Skip to main content

Singapore manufacturer targets textiles-to-textiles innovation

Singapore-based manufacturing group Royal Golden Eagle is looking to accelerate innovation in textile recycling with the help of Nanyang Technical University. The partners have launched a Sustainable Textile Research Centre to target solutions in densely populated areas.

Researchers working at the US$ 6 million (EUR 4.2 million) department claim to have discovered a closed-loop textile-to-textile recycling solution. This is based on a five-year R&D project in which they were exploring next-generation, eco-friendly and sustainable textiles.

The aim of the investment is to study the chemistry of various textiles and determine the optimal processes and techniques required to achieve a circular textile economy. This work is in line with Singapore’s Zero Waste vision and the Singapore Green Plan 2030.

The research centre, at Nanyang Technical University’s School of Materials Science & Engineering, was officially launched by Grace Fu, Singapore’s minister for sustainability and the environment, in August.

Royal Golden Eagle is one of the biggest producers of viscose, employing more than 60 000 people across Indonesia, China, Brazil, Spain and Canada. The partners will conduct experiments at a pilot textile recycling plant in Singapore which is scheduled to begin operations by 2024. If successful, the producer plans to build a network of recycling plants in other cities.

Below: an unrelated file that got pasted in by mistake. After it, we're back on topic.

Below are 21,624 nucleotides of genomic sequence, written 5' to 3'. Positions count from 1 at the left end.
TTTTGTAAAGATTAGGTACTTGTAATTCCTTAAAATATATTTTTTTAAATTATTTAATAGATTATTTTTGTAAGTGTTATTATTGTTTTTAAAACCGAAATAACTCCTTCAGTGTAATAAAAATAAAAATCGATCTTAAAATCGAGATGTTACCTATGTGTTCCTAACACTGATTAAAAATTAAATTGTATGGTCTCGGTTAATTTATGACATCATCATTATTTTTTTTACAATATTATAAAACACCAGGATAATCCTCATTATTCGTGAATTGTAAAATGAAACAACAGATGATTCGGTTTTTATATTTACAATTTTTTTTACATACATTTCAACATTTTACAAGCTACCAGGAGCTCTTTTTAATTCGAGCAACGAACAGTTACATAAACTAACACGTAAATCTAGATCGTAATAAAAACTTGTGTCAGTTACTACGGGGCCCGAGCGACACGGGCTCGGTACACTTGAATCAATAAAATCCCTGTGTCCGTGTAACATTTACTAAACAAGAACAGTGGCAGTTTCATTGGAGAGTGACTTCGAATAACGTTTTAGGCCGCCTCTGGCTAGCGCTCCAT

‘Current textile recycling technologies, which rely primarily on a bleaching and separation process using heavy chemicals, cannot be implemented due to environmental laws,’ says company executive director Perry Lim. ‘At the same time, there is an urgent need to keep textiles out of the brimming landfills.’

He adds: ‘We aim to catalyse closed-loop, textile-to-textile recycling by developing optimal urban-fit solutions that can bring the world closer to a circular textile economy.’

Would you like to share any interesting developments or article ideas with us? Don't hesitate to contact us.

You might find this interesting too

Suez in the UK remains with Suez
UK chemical recycling innovator fails

Leave a Reply

Your email address will not be published.

This site uses Akismet to reduce spam. Learn how your comment data is processed.

Subscribe now and get a full year for just €169 (normal rate is €225) Subscribe